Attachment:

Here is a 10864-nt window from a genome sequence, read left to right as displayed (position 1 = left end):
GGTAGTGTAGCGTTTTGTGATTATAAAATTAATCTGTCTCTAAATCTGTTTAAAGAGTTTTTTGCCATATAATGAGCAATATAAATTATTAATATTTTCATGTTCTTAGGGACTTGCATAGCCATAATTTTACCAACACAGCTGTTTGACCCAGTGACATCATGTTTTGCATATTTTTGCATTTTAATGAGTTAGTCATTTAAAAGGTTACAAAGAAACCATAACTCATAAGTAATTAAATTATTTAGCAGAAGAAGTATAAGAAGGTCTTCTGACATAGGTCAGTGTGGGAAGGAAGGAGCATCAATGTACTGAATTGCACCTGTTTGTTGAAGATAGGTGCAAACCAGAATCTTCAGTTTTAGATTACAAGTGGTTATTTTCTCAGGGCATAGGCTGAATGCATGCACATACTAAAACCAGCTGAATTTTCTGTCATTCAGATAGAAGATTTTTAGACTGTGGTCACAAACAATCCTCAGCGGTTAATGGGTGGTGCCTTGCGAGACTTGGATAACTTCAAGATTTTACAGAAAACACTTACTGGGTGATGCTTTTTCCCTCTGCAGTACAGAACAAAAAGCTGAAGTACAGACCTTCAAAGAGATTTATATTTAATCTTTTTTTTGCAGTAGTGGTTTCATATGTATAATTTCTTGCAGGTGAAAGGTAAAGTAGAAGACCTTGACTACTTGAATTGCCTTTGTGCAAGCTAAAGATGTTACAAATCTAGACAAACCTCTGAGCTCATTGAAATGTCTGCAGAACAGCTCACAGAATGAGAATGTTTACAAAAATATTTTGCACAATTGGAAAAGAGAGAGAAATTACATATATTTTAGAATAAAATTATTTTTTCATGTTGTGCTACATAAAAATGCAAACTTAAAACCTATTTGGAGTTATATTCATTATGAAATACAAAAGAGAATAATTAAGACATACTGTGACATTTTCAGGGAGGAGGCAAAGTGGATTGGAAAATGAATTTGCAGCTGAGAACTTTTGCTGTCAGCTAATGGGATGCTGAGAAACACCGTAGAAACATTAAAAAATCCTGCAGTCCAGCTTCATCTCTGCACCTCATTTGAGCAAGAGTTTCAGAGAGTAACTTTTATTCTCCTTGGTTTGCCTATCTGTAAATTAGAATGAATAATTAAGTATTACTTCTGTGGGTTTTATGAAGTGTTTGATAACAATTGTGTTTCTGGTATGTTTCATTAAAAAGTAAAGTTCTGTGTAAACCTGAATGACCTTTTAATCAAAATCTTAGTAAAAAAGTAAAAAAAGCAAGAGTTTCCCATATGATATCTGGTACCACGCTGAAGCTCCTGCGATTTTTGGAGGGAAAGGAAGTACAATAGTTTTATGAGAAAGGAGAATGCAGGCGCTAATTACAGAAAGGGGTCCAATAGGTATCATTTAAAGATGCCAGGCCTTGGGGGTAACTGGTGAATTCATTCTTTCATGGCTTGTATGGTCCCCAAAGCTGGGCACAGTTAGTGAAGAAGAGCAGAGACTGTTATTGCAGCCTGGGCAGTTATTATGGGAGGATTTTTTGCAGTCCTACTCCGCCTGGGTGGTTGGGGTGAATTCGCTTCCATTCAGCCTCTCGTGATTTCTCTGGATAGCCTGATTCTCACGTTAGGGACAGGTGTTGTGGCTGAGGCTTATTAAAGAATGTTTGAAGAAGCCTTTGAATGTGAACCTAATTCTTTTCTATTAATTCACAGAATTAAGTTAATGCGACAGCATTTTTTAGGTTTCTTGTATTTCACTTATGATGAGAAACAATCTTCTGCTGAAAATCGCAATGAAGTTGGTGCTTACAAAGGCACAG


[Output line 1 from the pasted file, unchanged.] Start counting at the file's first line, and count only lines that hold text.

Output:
Here is a 10864-nt window from a genome sequence, read left to right as displayed (position 1 = left end):